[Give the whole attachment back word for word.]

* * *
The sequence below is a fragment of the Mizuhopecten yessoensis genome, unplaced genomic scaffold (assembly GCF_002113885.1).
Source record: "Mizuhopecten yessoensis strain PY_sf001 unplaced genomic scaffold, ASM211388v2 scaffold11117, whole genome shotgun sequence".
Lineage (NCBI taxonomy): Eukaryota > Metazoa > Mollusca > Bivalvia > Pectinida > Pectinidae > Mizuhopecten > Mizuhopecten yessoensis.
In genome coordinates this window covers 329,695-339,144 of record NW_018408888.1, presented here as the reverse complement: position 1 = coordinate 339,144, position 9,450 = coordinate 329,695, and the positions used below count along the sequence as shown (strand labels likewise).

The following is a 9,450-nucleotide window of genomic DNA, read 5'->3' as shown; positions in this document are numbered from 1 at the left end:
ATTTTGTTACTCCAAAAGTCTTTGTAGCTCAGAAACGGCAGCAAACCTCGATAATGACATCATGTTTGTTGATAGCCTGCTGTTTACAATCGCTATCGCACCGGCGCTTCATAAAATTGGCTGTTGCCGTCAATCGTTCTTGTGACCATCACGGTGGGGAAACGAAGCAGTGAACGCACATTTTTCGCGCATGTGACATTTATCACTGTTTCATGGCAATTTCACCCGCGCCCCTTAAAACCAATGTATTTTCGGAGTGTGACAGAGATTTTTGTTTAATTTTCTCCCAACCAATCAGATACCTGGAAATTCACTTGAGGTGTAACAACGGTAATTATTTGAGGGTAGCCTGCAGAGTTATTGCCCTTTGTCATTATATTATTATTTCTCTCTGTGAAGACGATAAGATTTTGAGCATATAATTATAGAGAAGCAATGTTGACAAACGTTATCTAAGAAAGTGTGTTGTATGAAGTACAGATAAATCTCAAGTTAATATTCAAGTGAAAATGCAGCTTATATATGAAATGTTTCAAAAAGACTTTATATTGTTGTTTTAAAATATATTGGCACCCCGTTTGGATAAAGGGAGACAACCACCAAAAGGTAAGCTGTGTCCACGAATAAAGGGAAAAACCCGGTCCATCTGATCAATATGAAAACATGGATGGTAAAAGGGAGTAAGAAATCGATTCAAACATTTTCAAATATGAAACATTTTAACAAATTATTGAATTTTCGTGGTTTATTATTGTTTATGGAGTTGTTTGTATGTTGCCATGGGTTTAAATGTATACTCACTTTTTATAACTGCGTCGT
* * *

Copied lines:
The sequence below is a fragment of the Mizuhopecten yessoensis genome, unplaced genomic scaffold (assembly GCF_002113885.1).
Source record: "Mizuhopecten yessoensis strain PY_sf001 unplaced genomic scaffold, ASM211388v2 scaffold11117, whole genome shotgun sequence".
Lineage (NCBI taxonomy): Eukaryota > Metazoa > Mollusca > Bivalvia > Pectinida > Pectinidae > Mizuhopecten > Mizuhopecten yessoensis.
In genome coordinates this window covers 329,695-339,144 of record NW_018408888.1, presented here as the reverse complement: position 1 = coordinate 339,144, position 9,450 = coordinate 329,695, and the positions used below count along the sequence as shown (strand labels likewise).

The following is a 9,450-nucleotide window of genomic DNA, read 5'->3' as shown; positions in this document are numbered from 1 at the left end:
ATTTTGTTACTCCAAAAGTCTTTGTAGCTCAGAAACGGCAGCAAACCTCGATAATGACATCATGTTTGTTGATAGCCTGCTGTTTACAATCGCTATCGCACCGGCGCTTCATAAAATTGGCTGTTGCCGTCAATCGTTCTTGTGACCATCACGGTGGGGAAACGAAGCAGTGAACGCACATTTTTCGCGCATGTGACATTTATCACTGTTTCATGGCAATTTCACCCGCGCCCCTTAAAACCAATGTATTTTCGGAGTGTGACAGAGATTTTTGTTTAATTTTCTCCCAACCAATCAGATACCTGGAAATTCACTTGAGGTGTAACAACGGTAATTATTTGAGGGTAGCCTGCAGAGTTATTGCCCTTTGTCATTATATTATTATTTCTCTCTGTGAAGACGATAAGATTTTGAGCATATAATTATAGAGAAGCAATGTTGACAAACGTTATCTAAGAAAGTGTGTTGTATGAAGTACAGATAAATCTCAAGTTAATATTCAAGTGAAAATGCAGCTTATATATGAAATGTTTCAAAAAGACTTTATATTGTTGTTTTAAAATATATTGGCACCCCGTTTGGATAAAGGGAGACAACCACCAAAAGGTAAGCTGTGTCCACGAATAAAGGGAAAAACCCGGTCCATCTGATCAATATGAAAACATGGATGGTAAAAGGGAGTAAGAAATCGATTCAAACATTTTCAAATATGAAACATTTTAACAAATTATTGAATTTTCGTGGTTTATTATTGTTTATGGAGTTGTTTGTATGTTGCCATGGGTTTAAATGTATACTCACTTTTTATAACTGCGTCGT